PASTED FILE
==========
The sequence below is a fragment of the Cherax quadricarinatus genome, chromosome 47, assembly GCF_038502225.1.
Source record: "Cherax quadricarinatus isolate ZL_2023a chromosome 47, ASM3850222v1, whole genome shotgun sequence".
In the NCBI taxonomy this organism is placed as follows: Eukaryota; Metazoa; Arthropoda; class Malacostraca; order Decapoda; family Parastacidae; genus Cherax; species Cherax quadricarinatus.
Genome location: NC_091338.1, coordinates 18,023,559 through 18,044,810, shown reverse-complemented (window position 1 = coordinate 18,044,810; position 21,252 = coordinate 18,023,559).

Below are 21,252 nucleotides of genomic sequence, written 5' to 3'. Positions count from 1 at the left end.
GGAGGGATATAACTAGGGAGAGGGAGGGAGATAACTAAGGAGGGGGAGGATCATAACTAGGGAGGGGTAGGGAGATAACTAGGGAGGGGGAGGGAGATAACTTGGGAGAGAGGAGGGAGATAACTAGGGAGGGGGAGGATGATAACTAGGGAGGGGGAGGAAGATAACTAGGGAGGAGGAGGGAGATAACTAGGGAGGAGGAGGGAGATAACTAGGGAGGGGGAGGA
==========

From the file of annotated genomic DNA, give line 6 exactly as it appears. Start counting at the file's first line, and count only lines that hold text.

GGAGGGATATAACTAGGGAGAGGGAGGGAGATAACTAAGGAGGGGGAGGATCATAACTAGGGAGGGGTAGGGAGATAACTAGGGAGGGGGAGGGAGATAACTTGGGAGAGAGGAGGGAGATAACTAGGGAGGGGGAGGATGATAACTAGGGAGGGGGAGGAAGATAACTAGGGAGGAGGAGGGAGATAACTAGGGAGGAGGAGGGAGATAACTAGGGAGGGGGAGGA